The western region of Kenya is known to be a stronghold for the Grey Crowned Crane. Large wetland systems, a common feature of the human-dominated landscape, support dozens of Grey Crowned Crane breeding pairs. The wetlands also provide water and support plant species that are critical for local communities’ livelihoods. Fertile soils and high annual rainfall makes the region the country’s bread basket. High demand for arable land has, over the years, contributed to increased cases of encroachment onto wetlands, much to the detriment of crane habitats. To address this threat to cranes, the Kipsaina Crane and Wetland Conservation Group, a local community-based organisation, has been carrying out community conservation outreach activities in the region since the 1990s. Though their activities have helped put cranes on the conservation spotlight, there was a need to go one step further by initiating conservation actions aimed at securing wetlands using national legislation. A glimmer of hope came in 2013 when a new national piece of legislation, the Wildlife Conservation and Management Act, was enacted. The Act provides a framework for local communities and county authorities to identify sites of biodiversity importance that can be declared Community Conserved Areas.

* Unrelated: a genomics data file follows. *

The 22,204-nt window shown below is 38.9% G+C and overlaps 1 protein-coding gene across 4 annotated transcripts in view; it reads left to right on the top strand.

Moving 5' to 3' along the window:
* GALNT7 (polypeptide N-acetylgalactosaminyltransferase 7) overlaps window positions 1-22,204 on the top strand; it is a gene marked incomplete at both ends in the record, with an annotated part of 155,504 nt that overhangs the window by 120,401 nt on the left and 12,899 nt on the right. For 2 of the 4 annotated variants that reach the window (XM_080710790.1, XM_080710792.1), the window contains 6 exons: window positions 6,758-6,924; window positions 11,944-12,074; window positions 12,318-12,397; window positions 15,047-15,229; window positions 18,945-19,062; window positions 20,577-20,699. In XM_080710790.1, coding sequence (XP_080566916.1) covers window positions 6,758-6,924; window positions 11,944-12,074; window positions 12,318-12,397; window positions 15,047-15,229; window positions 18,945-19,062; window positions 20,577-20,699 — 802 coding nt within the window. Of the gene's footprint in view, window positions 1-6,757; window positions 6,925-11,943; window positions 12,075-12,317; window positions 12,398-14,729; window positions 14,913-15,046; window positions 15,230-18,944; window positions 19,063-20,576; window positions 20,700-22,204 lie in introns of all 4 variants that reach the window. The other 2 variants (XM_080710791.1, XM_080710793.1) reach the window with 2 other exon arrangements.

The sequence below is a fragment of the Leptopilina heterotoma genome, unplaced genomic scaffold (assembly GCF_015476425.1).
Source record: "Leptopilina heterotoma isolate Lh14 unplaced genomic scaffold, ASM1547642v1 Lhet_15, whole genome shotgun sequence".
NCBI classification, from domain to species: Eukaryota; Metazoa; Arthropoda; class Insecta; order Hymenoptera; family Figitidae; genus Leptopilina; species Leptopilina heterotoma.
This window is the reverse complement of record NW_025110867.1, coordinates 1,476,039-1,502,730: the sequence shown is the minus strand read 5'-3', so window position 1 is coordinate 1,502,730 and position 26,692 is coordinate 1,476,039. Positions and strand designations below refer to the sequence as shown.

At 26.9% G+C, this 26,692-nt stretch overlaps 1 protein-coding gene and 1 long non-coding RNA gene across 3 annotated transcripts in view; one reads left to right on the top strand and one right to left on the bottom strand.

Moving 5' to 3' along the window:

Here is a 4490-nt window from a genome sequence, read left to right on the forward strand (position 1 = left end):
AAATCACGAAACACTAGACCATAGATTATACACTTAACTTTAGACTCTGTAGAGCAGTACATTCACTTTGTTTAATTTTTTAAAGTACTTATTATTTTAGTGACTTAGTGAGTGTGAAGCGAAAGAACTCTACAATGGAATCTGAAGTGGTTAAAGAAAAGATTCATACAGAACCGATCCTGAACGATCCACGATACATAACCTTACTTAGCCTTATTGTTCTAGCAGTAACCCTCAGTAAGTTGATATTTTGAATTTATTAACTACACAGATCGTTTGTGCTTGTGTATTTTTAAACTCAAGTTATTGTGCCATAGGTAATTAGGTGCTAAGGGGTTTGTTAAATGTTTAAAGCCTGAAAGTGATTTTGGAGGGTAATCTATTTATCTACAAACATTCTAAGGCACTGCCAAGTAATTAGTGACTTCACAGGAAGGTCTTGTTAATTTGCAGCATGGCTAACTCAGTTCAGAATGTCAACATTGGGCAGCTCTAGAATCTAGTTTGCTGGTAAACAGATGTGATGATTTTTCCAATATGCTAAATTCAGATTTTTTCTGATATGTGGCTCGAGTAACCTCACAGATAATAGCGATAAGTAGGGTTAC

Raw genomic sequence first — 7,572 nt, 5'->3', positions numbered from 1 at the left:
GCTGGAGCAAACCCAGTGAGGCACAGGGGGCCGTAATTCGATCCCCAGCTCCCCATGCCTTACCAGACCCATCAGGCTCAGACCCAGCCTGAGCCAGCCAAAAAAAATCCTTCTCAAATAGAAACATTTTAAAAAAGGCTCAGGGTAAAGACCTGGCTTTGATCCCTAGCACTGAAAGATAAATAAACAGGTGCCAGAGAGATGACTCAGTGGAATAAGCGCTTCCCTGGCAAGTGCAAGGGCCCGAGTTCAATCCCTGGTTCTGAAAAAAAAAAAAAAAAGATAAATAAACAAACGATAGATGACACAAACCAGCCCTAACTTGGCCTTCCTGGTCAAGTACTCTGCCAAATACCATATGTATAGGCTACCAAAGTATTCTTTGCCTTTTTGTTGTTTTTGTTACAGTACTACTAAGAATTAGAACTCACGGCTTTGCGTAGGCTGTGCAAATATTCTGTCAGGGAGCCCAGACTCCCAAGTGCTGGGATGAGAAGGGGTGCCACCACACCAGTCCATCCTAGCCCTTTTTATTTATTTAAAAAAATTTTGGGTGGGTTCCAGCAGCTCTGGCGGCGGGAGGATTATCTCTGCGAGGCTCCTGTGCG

An encouraging development took place during the last week of February 2015 when the government, through Kenya Wildlife Service, undertook the first steps to operationalise the new Act. A stakeholder consultation workshop was held in the town of Eldoret to get the views and suggestions on how provisions of the Act could be implemented. Maurice Wanjala, the founder of the Kipsaina Crane Wetland Conservation Group, was one of the participants. He has been advocating for the declaration of three key crane sites (Busia Swamp, Kingwal Swamp, and Saiwa Swamp) as Community Conserved Areas. He was given the opportunity to spell out his vision for the management and conservation of the three wetlands when they are declared Community Conserved Areas. The plan is to put in place wetland management systems, to be regulated by communities with support from Kenya Wildlife Service, to save cranes and sustain local livelihoods. Maurice’s vision and efforts by the government to protect wetland sites is in line with the goals and strategy of the Endangered Wildlife Trust’s African Crane Conservation Programme.